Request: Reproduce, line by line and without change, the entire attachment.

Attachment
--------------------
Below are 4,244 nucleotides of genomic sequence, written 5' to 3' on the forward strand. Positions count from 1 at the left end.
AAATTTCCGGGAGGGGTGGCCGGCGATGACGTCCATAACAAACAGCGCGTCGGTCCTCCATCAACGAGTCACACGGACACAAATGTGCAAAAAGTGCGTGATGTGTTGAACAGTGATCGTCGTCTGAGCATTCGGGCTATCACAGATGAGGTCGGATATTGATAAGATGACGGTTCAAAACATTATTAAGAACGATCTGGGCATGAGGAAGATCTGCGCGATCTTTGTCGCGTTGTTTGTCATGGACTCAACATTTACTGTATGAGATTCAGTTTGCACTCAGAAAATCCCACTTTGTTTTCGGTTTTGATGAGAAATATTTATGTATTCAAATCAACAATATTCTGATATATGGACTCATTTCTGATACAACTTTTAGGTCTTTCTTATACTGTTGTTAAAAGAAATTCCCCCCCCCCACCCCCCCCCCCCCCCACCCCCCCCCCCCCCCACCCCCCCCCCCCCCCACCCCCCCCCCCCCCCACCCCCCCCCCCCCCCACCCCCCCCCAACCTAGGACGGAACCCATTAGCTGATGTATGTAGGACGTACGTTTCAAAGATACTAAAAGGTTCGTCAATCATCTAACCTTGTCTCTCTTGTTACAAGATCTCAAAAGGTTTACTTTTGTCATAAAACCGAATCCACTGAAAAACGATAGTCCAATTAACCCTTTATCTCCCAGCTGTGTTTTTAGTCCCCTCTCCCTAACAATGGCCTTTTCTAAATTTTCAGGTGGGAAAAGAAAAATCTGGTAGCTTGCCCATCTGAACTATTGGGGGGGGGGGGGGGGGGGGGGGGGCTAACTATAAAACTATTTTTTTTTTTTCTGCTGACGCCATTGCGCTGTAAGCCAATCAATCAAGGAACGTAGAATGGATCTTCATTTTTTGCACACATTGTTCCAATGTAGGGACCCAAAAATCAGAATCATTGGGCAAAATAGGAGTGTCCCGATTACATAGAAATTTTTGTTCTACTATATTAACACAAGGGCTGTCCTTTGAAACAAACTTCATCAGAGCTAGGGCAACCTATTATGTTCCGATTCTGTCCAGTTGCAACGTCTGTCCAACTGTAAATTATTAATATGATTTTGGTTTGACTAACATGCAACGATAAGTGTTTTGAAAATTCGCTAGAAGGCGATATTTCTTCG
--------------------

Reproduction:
Below are 4,244 nucleotides of genomic sequence, written 5' to 3' on the forward strand. Positions count from 1 at the left end.
AAATTTCCGGGAGGGGTGGCCGGCGATGACGTCCATAACAAACAGCGCGTCGGTCCTCCATCAACGAGTCACACGGACACAAATGTGCAAAAAGTGCGTGATGTGTTGAACAGTGATCGTCGTCTGAGCATTCGGGCTATCACAGATGAGGTCGGATATTGATAAGATGACGGTTCAAAACATTATTAAGAACGATCTGGGCATGAGGAAGATCTGCGCGATCTTTGTCGCGTTGTTTGTCATGGACTCAACATTTACTGTATGAGATTCAGTTTGCACTCAGAAAATCCCACTTTGTTTTCGGTTTTGATGAGAAATATTTATGTATTCAAATCAACAATATTCTGATATATGGACTCATTTCTGATACAACTTTTAGGTCTTTCTTATACTGTTGTTAAAAGAAATTCCCCCCCCCCACCCCCCCCCCCCCCCACCCCCCCCCCCCCCCACCCCCCCCCCCCCCCACCCCCCCCCCCCCCCACCCCCCCCCCCCCCCACCCCCCCCCAACCTAGGACGGAACCCATTAGCTGATGTATGTAGGACGTACGTTTCAAAGATACTAAAAGGTTCGTCAATCATCTAACCTTGTCTCTCTTGTTACAAGATCTCAAAAGGTTTACTTTTGTCATAAAACCGAATCCACTGAAAAACGATAGTCCAATTAACCCTTTATCTCCCAGCTGTGTTTTTAGTCCCCTCTCCCTAACAATGGCCTTTTCTAAATTTTCAGGTGGGAAAAGAAAAATCTGGTAGCTTGCCCATCTGAACTATTGGGGGGGGGGGGGGGGGGGGGGGGGCTAACTATAAAACTATTTTTTTTTTTTCTGCTGACGCCATTGCGCTGTAAGCCAATCAATCAAGGAACGTAGAATGGATCTTCATTTTTTGCACACATTGTTCCAATGTAGGGACCCAAAAATCAGAATCATTGGGCAAAATAGGAGTGTCCCGATTACATAGAAATTTTTGTTCTACTATATTAACACAAGGGCTGTCCTTTGAAACAAACTTCATCAGAGCTAGGGCAACCTATTATGTTCCGATTCTGTCCAGTTGCAACGTCTGTCCAACTGTAAATTATTAATATGATTTTGGTTTGACTAACATGCAACGATAAGTGTTTTGAAAATTCGCTAGAAGGCGATATTTCTTCG